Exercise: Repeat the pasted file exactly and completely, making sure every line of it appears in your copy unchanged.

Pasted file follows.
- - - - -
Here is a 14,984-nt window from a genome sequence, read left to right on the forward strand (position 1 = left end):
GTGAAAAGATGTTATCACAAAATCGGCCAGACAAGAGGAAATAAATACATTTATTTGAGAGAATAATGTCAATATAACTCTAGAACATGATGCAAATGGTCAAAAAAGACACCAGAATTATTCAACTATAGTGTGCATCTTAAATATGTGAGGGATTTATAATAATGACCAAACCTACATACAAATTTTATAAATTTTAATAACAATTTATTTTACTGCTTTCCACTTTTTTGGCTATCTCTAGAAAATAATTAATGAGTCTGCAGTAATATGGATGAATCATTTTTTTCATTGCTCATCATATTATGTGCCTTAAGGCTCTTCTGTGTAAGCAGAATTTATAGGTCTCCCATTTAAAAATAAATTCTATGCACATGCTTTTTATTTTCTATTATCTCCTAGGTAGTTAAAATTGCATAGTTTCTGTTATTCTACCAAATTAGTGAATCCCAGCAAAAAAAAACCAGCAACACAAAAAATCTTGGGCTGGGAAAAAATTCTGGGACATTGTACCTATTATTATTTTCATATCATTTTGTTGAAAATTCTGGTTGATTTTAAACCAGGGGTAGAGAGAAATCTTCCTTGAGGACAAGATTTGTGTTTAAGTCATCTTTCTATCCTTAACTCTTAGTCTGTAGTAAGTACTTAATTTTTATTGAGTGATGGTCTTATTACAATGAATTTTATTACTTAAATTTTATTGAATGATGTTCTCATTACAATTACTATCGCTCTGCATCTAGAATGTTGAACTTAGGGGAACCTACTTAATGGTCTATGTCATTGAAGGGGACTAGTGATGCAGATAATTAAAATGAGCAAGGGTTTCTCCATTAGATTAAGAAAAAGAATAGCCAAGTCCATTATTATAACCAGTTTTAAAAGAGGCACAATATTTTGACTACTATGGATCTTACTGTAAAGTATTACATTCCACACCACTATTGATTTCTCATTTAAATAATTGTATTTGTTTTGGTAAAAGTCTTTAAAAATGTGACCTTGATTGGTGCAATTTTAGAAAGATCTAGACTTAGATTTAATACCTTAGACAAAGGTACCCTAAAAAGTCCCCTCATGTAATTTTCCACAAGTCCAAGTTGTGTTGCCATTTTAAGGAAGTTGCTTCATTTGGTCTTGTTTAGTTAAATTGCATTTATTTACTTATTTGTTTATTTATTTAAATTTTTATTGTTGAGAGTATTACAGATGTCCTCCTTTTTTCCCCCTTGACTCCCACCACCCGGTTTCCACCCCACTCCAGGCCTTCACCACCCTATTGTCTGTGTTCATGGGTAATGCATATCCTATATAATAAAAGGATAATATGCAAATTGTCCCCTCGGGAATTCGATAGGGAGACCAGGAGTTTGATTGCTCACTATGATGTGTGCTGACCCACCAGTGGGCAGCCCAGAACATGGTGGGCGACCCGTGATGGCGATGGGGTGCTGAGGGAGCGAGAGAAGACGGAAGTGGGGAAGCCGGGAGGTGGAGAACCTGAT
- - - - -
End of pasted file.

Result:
Here is a 14,984-nt window from a genome sequence, read left to right on the forward strand (position 1 = left end):
GTGAAAAGATGTTATCACAAAATCGGCCAGACAAGAGGAAATAAATACATTTATTTGAGAGAATAATGTCAATATAACTCTAGAACATGATGCAAATGGTCAAAAAAGACACCAGAATTATTCAACTATAGTGTGCATCTTAAATATGTGAGGGATTTATAATAATGACCAAACCTACATACAAATTTTATAAATTTTAATAACAATTTATTTTACTGCTTTCCACTTTTTTGGCTATCTCTAGAAAATAATTAATGAGTCTGCAGTAATATGGATGAATCATTTTTTTCATTGCTCATCATATTATGTGCCTTAAGGCTCTTCTGTGTAAGCAGAATTTATAGGTCTCCCATTTAAAAATAAATTCTATGCACATGCTTTTTATTTTCTATTATCTCCTAGGTAGTTAAAATTGCATAGTTTCTGTTATTCTACCAAATTAGTGAATCCCAGCAAAAAAAAACCAGCAACACAAAAAATCTTGGGCTGGGAAAAAATTCTGGGACATTGTACCTATTATTATTTTCATATCATTTTGTTGAAAATTCTGGTTGATTTTAAACCAGGGGTAGAGAGAAATCTTCCTTGAGGACAAGATTTGTGTTTAAGTCATCTTTCTATCCTTAACTCTTAGTCTGTAGTAAGTACTTAATTTTTATTGAGTGATGGTCTTATTACAATGAATTTTATTACTTAAATTTTATTGAATGATGTTCTCATTACAATTACTATCGCTCTGCATCTAGAATGTTGAACTTAGGGGAACCTACTTAATGGTCTATGTCATTGAAGGGGACTAGTGATGCAGATAATTAAAATGAGCAAGGGTTTCTCCATTAGATTAAGAAAAAGAATAGCCAAGTCCATTATTATAACCAGTTTTAAAAGAGGCACAATATTTTGACTACTATGGATCTTACTGTAAAGTATTACATTCCACACCACTATTGATTTCTCATTTAAATAATTGTATTTGTTTTGGTAAAAGTCTTTAAAAATGTGACCTTGATTGGTGCAATTTTAGAAAGATCTAGACTTAGATTTAATACCTTAGACAAAGGTACCCTAAAAAGTCCCCTCATGTAATTTTCCACAAGTCCAAGTTGTGTTGCCATTTTAAGGAAGTTGCTTCATTTGGTCTTGTTTAGTTAAATTGCATTTATTTACTTATTTGTTTATTTATTTAAATTTTTATTGTTGAGAGTATTACAGATGTCCTCCTTTTTTCCCCCTTGACTCCCACCACCCGGTTTCCACCCCACTCCAGGCCTTCACCACCCTATTGTCTGTGTTCATGGGTAATGCATATCCTATATAATAAAAGGATAATATGCAAATTGTCCCCTCGGGAATTCGATAGGGAGACCAGGAGTTTGATTGCTCACTATGATGTGTGCTGACCCACCAGTGGGCAGCCCAGAACATGGTGGGCGACCCGTGATGGCGATGGGGTGCTGAGGGAGCGAGAGAAGACGGAAGTGGGGAAGCCGGGAGGTGGAGAACCTGAT